(snip) And she admits some regrets: she had a $180,000 balance in her 401(k) account, and paid $80,000 in penalties and taxes when she cashed it out early. She did not rein in her expenses right away. And now, her $500-a-week unemployment benefits have been exhausted. She has since cut back, forgoing Nordstrom shopping sprees and theater subscriptions, but also cutting out red meat at home and putting off home repairs.

McArdle identifies these as "common mistakes" among the laid-off. We can debate the use of "common" as an adjective and criticize the right-wing assumption that everyone who is unemployed behaves this way, but there is no disputing the basic fact that this person's response to being laid off was a series of bad decisions. Cut her some slack on raiding the 401(k), which may have been out of desperation, but generally this is a good example of what not to do. So Megan says with her advice, which boils down to:

1. Start saving while you are working (Useless in hindsight, but just plain common sense for the currently employed)
2. Develop a crisis plan when you are fired
3. Look for a new job immediately
4. Don't raid retirement funds prior to age 60
5. Don't refi the house for short-term cash
6. Get a job doing something to help keep you afloat (i.e., a Starbucks job)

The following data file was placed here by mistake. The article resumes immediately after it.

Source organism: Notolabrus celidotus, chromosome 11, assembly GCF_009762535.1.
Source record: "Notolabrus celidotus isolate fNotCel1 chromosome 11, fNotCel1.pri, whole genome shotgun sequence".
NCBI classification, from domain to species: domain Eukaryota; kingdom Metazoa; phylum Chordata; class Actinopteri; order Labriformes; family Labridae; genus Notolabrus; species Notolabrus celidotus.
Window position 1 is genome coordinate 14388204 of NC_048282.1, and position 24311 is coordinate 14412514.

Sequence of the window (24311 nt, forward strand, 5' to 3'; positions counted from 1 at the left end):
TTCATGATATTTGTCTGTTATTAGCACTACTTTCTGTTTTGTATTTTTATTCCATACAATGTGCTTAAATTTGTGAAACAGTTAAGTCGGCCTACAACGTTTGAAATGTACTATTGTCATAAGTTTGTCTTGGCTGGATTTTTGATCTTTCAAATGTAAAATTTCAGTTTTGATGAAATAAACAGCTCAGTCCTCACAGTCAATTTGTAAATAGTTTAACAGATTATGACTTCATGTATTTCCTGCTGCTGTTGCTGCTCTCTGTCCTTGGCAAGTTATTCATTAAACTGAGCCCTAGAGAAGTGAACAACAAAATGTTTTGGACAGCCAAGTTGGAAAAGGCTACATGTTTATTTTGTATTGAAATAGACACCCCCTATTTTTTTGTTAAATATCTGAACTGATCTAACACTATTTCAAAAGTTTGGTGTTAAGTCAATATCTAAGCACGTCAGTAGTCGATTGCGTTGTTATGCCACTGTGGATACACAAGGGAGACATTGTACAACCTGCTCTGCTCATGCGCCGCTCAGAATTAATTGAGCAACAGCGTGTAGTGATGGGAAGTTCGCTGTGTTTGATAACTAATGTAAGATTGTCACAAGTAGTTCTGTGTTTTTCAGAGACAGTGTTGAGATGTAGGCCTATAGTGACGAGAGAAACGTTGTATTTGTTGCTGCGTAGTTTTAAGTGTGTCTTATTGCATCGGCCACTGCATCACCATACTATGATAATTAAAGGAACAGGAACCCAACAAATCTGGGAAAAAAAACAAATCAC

Look, it all sounds very preachy and smug coming from The Megan, who wouldn't know economic hardship if if blew a load in her face. That doesn't change the fact that this is remarkably similar to the advice you, I, or anyone else would give a laid off person. Start planning while you're still getting paid. Go into Emergency Spending Mode when you lose your source of income. Don't dawdle with your job search. The refi and 401(k) advice is debatable, but is merely subjective rather than glaringly incorrect. And while I have said before that I understand exactly why people with skills don't go work at Burger King immediately upon losing their jobs, I have plainly agreed with the idea that if you can't pay your bills that is a necessary step ("If I had six months of benefits, I would look for an academic job for six months. When it ran out and the next step was eviction, then I'd swallow pride and see if Wal-Mart needs a cart wrangler.")

God knows I love kicking Megan McArdle around, and it is remarkably easy to do so on a regular basis. Every couple of days she says something incorrect, annoyingly condescending, or ridiculous. It requires so little patience to wait for the next opportunity if I'm filled with a sudden urge to give her a beatdown. There is nothing to be gained by trying to savage everything she says just for the sake of doing it. Leave the partisan hackery to those who do it well, namely Megan and her ideological colleagues. When she says something intelligent I am more than happy to give her some credit for it. To do as Sadly, No! has done here not only demeans our message but, frankly, it makes it look like they didn't really read the article before criticizing it. Let's leave that kind of intellectually lazy, morally bankrupt garbage to the people who are so very good at it.